I emailed them over the next few days, and they all agreed that I should have the arm checked out ASAP. They expressed a similar concern that the lump in my arm might represent a transformation of my disease into a more aggressive phase. Within a few days, I consulted another surgeon and had an MRI scheduled.
On November 27th, I underwent surgery in Austin to remove the lump (tumor?). The consulting pathologist thought it looked like a high-grade / aggressive metastatic sarcoma – cancer – but also sent it to a prominent PMT expert at the Mayo Clinic for a second opinion.
That doctor agreed that the tumor was indeed high-grade, noting that it was “…an exceedingly unusual example of a metastatic malignant PMT… and one would have to wonder whether this patient has metastatic disease in other locations.” My new surgeon also saw that the tumor was very close to several nerves, and noted that if I’d waited much longer, a more extensive operation may have been required, resulting in functional limitations in the use of my right hand.
Today it is clear that I had the right instinct in questioning Dr. S’s languid attitude toward my arm “lump.” And while the physicians I saw later at Massachusetts General Hospital fortunately could not find other high-grade lesions, they did find a number of new, small, slow-growing tumors and diagnosed that I now had “widespread disease.”
Because of the highly unusual nature of my illness and the fact that the new tumors were “slow growing,” they recommended against conventional chemotherapy and radiation and suggested that I explore promising new targeted therapies. It turns out that I’m an excellent candidate for something called Peptide Receptor Radionuclide Therapy (PRRT) and I will soon begin the treatment with renewed optimism and hope.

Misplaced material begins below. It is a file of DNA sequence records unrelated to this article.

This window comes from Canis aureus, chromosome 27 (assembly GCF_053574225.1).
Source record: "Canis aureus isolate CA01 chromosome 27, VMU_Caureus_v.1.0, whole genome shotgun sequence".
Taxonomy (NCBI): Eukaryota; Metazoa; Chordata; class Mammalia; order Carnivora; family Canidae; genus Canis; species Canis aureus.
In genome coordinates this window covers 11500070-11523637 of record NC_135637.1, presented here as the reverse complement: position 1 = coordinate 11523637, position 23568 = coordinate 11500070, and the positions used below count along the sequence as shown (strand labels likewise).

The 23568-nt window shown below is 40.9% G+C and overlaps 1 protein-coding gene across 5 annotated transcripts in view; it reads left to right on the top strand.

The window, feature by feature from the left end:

As a patient with a rare disease, I have learned the hard way over the years that there is truly a cost to complacency. A patient can – and should – respect and defer to the experts, but at the same time, ask them hard questions and sometimes request second opinions when warranted. In my view, good doctors should not object to or be irked by second opinions; in fact, they should welcome them, especially in cases of unusual or life-threatening illnesses.
Also, as patients, it’s worth reminding ourselves to stop, take a breath, and make sure we understand what the doctor is saying and not be afraid to ask for a second opinion. This should apply no matter how esteemed the physician or hospital may be. Keep in mind, too – as insurance companies should – second opinions can sometimes lead not only to better outcomes but also to less expensive diagnosis and treatment options.
But the bottom line, my fellow patients, is that you should not be afraid to ask questions nor feel like you’re “betraying” your doctor by seeking a second opinion. Why? Because at the end of the day, it’s your life, period.
Grant Perry is a digital media consultant and was an award-winning journalist at CNN, where he was a New York-based correspondent and then anchor of CNN International’s London-based business program, World Business Today. He is the creator of PatientPilot, a mobile app that guides patients on their journeys through the healthcare system. PatientPilot coaches patients on what questions to ask their doctors, how to obtain essential and reliable medical information, and how to make medical decisions. The app is built around interactive checklists and enables note-taking and recording. PatientPilot empowers patients to be better self advocates.